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How I Get Through the Beginning of the New Year With Depression

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I have always found the new year difficult. When I was first diagnosed with depression, I would go into the new year with the resolution that this year would be different… this year would be the year I would stop being depressed. Just like that. Simple, or so I thought. Each year, I felt defeated and disappointed in myself. I felt like a failure. I couldn’t merely wish away or resolution away my mental illnesses. It doesn’t work like that. All that resolution did was make me feel worse and much more hopeless. I felt like nothing would ever get better. I’ve since realized I just wasn’t approaching it in a helpful way. I was setting myself up to be hurt; I just didn’t know it.

So, in following years, I became hesitant to make New Year’s resolutions. But my family would pressure me. It was a tradition in my family to sit around the table on New Year’s Eve and talk about what was good about the prior year, as well as what resolutions we had for the next year. Each year, my mother would say that next year would be better; that we’d take care of ourselves more, be happier, be healthier. But when you live with mental illness, it isn’t that easy. Just saying you’ll do something doesn’t make it feasible, as much as I wish it did. For me, all it did was help me sink further into my depression when I realized this year may be different, but that doesn’t mean it would be better or worse. It doesn’t mean my depression or other mental illnesses would magically improve or disappear. It doesn’t mean I won’t have days where all I want to do is cry, where I won’t feel suicidal, where I won’t hate myself, where I won’t feel hopeless and dejected, where I won’t hate the way my body looks, where I won’t have such bad ruminating thoughts that I spiral out of control and lose my sense of reality. I gave a lot of power to New Year’s resolutions because my family gave a lot of power to them. This isn’t to say that resolutions aren’t helpful to some; I just had to realize that they weren’t helpful to me.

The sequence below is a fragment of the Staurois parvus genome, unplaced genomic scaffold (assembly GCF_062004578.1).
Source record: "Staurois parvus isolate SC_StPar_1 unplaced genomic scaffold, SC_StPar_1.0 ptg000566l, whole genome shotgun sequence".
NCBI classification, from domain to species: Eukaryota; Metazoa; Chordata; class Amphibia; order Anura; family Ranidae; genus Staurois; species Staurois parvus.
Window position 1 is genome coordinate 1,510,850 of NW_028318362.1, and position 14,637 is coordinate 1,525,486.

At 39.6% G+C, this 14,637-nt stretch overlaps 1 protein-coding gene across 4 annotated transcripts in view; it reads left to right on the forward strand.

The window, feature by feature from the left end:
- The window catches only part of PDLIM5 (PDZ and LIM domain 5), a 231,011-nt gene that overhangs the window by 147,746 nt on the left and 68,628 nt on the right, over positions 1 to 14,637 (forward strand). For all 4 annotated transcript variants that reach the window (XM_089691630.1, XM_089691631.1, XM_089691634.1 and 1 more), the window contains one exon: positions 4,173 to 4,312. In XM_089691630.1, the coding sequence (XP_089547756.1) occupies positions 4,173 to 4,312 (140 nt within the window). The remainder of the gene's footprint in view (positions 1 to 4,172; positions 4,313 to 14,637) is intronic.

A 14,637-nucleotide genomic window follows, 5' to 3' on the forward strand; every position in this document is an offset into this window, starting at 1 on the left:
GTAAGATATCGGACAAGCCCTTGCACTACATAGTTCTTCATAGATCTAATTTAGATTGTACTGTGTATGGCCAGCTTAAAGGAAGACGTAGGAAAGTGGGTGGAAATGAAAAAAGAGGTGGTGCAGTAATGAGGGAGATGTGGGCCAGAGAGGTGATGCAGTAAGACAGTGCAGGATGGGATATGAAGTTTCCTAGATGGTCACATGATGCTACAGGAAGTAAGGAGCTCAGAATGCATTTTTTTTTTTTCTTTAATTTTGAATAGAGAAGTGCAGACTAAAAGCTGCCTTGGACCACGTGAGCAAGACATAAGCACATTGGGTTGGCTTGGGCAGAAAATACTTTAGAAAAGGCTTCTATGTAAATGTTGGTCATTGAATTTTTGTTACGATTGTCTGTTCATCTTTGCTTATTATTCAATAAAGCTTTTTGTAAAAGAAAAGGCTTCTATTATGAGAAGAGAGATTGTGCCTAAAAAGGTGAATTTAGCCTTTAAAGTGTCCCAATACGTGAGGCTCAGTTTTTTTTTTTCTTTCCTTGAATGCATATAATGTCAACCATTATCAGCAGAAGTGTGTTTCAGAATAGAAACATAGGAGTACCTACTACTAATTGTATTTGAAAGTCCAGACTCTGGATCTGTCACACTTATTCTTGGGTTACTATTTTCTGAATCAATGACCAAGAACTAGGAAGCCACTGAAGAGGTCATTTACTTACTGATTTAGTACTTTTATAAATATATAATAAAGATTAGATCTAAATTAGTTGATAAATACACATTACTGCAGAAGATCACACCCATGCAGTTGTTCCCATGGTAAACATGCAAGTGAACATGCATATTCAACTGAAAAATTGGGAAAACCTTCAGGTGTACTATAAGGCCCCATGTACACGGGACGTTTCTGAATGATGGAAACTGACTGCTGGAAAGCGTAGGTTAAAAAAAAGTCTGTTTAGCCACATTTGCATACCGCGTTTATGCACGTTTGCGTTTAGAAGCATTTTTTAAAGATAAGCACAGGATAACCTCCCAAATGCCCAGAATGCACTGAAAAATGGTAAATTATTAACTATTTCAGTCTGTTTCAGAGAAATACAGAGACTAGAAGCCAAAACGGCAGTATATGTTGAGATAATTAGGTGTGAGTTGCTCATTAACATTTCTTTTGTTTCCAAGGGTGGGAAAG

It took a lot of years for me to get to the place where I could give myself permission to do what I need to do for myself, to take care of myself – even if that meant going against my family’s tradition and pressure and not making a New Year’s resolution. Going into the new year is hard. For me, it is another year I feel how I feel. It is another year I am still struggling. It is symbolic, but not in a great way. I am trying to transform how I view the new year, but that is still a work in progress. For now, I try to view it like any other day: just get from point A to point B. Survive. And hope that if I survive enough days or years or decades, then eventually, I’ll find myself really living.

These are some statements I tell myself to get through the beginning of the year: It is OK if the New Year is difficult for you. It is OK if you do or don’t make a resolution. It is OK if you struggle. It is OK if you don’t. It is OK if you don’t feel OK. It is OK if you do. It is OK to view the new year differently than others. It is OK to feel hopeful. It is OK to feel hopeless. However you’re doing is OK. We can only do the best we can do on any given day; the New Year is no different. It is just another day, and it too will pass. You will get through this and, eventually, you will thrive in your own way.

Photo by Max Muselmann on Unsplash

Originally published: December 29, 2019
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